Body lice are thought to have diverged from head lice when humans began to wear clothes. However, it is debated whether this was a speciation event, or if head and body lice still interbreed. I used nuclear and mitochondrial genes, and microsatellite markers, to infer the evolutionary history and the population dynamics of the head lice and body lice of humans.
The internal transcribed spacer 2 (ITS2) of ribosomal DNA and the cytochrome oxidase subunit I (COI) gene from mitochondrial DNA are often used as markers for insect populations. However, I found high levels of intragenomic variation in the ITS2 of two head lice and four body lice, and I found that nucleotide sequences from individual lice were not monophyletic. I concluded that this gene was not suitable for phylogenetic or population studies of head lice and body lice. Phylogenetic analysis of COI sequences from 56 lice showed that head lice and body lice were not reciprocally monophyletic. FST statistics from haplotype frequencies for lice from different countries, and for head and body lice, showed that there was more variation explained by differences among lice from different countries than between head and body lice. I interpreted the COI results as evidence that head and body lice are the same species, based on the assumption of a single divergence event for head and body lice. However, the lack of reciprocal monophyly of the COI tree could also be caused by incomplete lineage sorting of the COI gene, if head and body lice had diverged recently.
To examine the population dynamics of head and body lice on a host, 443 lice from 11 double infestations (hosts infested with both head and body lice simultaneously) were typed at five microsatellite loci. The results showed that the head and body lice on a host were genetically distinct. Among hosts that shared sleeping quarters, lice had migrated from heads to heads and bodies to bodies, but not between heads and bodies. This provided strong evidence that head lice and body lice do not interbreed in nature and are therefore separate species.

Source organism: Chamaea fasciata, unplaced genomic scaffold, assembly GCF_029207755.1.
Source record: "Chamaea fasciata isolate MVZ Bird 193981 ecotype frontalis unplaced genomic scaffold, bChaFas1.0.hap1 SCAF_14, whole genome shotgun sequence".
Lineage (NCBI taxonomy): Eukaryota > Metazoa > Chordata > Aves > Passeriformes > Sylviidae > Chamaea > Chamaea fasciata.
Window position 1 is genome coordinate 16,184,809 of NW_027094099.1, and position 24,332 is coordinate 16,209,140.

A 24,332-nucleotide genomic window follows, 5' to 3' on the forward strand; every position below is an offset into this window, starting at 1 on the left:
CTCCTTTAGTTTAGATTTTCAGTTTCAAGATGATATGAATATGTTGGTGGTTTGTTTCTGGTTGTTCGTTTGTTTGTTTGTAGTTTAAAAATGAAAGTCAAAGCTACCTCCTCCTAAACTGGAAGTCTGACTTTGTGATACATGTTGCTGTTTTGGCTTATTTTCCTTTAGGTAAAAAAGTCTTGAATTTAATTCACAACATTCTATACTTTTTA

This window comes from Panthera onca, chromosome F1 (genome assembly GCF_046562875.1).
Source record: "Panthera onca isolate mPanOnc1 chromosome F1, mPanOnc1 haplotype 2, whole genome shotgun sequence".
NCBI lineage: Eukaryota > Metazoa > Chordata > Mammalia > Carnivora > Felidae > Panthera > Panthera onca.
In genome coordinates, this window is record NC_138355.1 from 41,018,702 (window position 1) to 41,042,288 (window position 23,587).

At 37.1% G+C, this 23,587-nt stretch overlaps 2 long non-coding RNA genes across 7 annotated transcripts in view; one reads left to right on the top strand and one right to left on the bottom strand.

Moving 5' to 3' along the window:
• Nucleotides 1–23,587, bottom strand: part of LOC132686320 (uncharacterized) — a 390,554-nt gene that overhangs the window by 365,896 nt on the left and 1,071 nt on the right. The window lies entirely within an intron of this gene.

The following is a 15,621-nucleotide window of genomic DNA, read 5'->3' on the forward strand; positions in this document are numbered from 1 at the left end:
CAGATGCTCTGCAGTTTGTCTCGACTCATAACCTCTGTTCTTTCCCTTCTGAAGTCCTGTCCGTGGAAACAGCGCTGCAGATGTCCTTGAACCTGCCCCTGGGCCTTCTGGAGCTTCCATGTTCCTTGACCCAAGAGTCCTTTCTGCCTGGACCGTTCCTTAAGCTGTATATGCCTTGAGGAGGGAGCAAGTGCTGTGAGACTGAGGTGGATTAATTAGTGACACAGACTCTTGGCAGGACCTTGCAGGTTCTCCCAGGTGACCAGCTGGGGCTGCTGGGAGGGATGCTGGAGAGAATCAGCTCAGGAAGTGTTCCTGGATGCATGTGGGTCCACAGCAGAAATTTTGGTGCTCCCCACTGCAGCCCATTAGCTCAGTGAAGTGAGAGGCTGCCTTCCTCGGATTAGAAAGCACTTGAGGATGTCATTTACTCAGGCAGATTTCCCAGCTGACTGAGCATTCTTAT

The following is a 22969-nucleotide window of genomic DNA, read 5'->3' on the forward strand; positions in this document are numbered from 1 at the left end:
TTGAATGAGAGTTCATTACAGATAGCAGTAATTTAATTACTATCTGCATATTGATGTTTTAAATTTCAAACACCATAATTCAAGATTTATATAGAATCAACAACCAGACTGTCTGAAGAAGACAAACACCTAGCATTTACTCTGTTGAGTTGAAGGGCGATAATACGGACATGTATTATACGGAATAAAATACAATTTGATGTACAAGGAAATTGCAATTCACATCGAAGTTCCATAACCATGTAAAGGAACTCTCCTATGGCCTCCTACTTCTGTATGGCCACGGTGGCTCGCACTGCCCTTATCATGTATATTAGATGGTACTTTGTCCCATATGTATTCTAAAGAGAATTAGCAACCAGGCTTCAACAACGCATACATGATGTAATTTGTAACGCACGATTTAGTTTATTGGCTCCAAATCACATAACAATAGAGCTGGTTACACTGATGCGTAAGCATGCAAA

To infer the evolutionary history of these lice, I generated phylogenetic trees from small subunit ribosomal RNA (SSU rRNA), cytochrome oxidase subunit I (COI) and elongation faction 1 α (EF-1α). The datasets for these trees were a combination of sequences from my laboratory work and from GenBank. Lineages of lice from SSU rRNA and COI trees were tested for selective neutrality (no selection or recent population growth), and lice from Africa, Europe and all countries other than Africa were measured for levels of nucleotide diversity. The results from all genes except EF-1α indicated that: (i) head lice had diverged into at least two lineages which are now interbreeding; (ii) body lice diverged from one lineage of head lice that experienced a recent population expansion; and (iii) the level of nucleotide diversity in lice from Europe was similar to that of lice from sub-Saharan Africa. From these results and those of other studies, I speculated on the most likely scenario for the evolutionary history of head and body lice. I proposed that modem-day head lice have a mixed ancestry from lice that evolved on Neanderthals and lice that evolved on modem humans. I also propose that body lice evolved from just one lineage of head lice that infested modem humans, after modem humans spread out of Africa 80,000-150,000 ya.